But as I was learning the ins-and-outs of Blogger, I have always had issues with the blogging program. There have been a few times where I had composed a wondrous blog on a extremely timely subject that I knew for sure was going to be linked by one of the big “Band of Bloggers” guys, only to have Blogger give me a warning that it couldn’t connect to the “mother site.” The next thing I knew: *POOF.* The entire post was gone, or only a quarter of it was saved, and the inspiration that moved my fingers to dance over the keyboard with feverish alacrity was no longer present to compile the post again. Thankfully, Windows Live Writer came along and that has helped to eliminate disappearing posts eaten alive by Blogger.
I also began to loathe Blogger‘s comment program. At first, I learned to turn on the “captcha” code to eliminate spam, but spammers managed to get past the code box and it became a daily battle having to weed out the Asian porn spam. I finally changed the comments to being strictly moderator approved and that cut the spam off completely.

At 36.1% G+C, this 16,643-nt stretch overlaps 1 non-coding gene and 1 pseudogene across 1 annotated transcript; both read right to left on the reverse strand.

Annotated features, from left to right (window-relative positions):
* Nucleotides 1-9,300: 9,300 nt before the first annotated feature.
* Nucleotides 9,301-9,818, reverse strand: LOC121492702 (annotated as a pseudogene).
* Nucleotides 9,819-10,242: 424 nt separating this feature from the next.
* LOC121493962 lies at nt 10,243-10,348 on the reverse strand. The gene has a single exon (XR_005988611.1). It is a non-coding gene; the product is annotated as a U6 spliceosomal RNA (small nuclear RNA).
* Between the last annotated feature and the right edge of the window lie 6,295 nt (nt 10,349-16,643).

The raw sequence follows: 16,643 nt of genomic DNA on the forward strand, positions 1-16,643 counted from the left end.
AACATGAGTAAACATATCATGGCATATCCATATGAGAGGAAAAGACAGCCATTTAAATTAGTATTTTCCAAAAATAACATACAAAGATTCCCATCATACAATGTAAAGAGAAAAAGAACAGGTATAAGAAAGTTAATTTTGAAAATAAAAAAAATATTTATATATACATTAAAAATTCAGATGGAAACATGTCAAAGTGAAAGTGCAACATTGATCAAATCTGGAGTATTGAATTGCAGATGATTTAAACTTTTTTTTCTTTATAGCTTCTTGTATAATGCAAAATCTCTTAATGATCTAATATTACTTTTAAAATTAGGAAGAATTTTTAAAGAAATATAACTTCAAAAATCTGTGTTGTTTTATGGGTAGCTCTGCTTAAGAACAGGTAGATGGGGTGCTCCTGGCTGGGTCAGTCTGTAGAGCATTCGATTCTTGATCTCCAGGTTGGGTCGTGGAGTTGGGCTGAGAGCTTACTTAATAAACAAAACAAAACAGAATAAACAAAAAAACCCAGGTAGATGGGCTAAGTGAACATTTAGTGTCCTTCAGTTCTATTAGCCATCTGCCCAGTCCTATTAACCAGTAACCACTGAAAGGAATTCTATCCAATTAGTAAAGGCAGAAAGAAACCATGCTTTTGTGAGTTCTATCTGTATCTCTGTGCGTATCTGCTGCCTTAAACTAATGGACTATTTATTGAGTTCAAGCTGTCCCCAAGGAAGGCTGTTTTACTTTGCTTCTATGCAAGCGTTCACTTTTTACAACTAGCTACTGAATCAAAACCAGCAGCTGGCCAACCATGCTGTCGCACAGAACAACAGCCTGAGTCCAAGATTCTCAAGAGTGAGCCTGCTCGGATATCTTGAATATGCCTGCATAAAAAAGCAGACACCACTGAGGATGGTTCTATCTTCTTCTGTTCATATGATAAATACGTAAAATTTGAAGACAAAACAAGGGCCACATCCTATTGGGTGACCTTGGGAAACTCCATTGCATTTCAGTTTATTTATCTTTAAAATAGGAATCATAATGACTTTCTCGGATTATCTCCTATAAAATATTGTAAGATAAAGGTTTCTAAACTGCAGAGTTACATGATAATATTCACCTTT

However, I didn’t like the fact that the comments were an “all or nothing” deal. I couldn’t go back and edit comments for content. I mean, sometimes a nasty tempered commenter would leave a comment I just had to respond to, but it contained F-bombs and other profanity that I didn’t want on my site. While he may have had some good challenges, I couldn’t edit out the profanity. Not to mention I couldn’t even edit my own comment if I happen to misspell a word. I had to either live with the typo or delete it and re-write my comment. The same with the profanity spewing troll. If I could *bleep* out his profanity, while leaving the more “substantive” stuff, that would be great; but I couldn’t. I had to delete the comment completely or not approve it at all.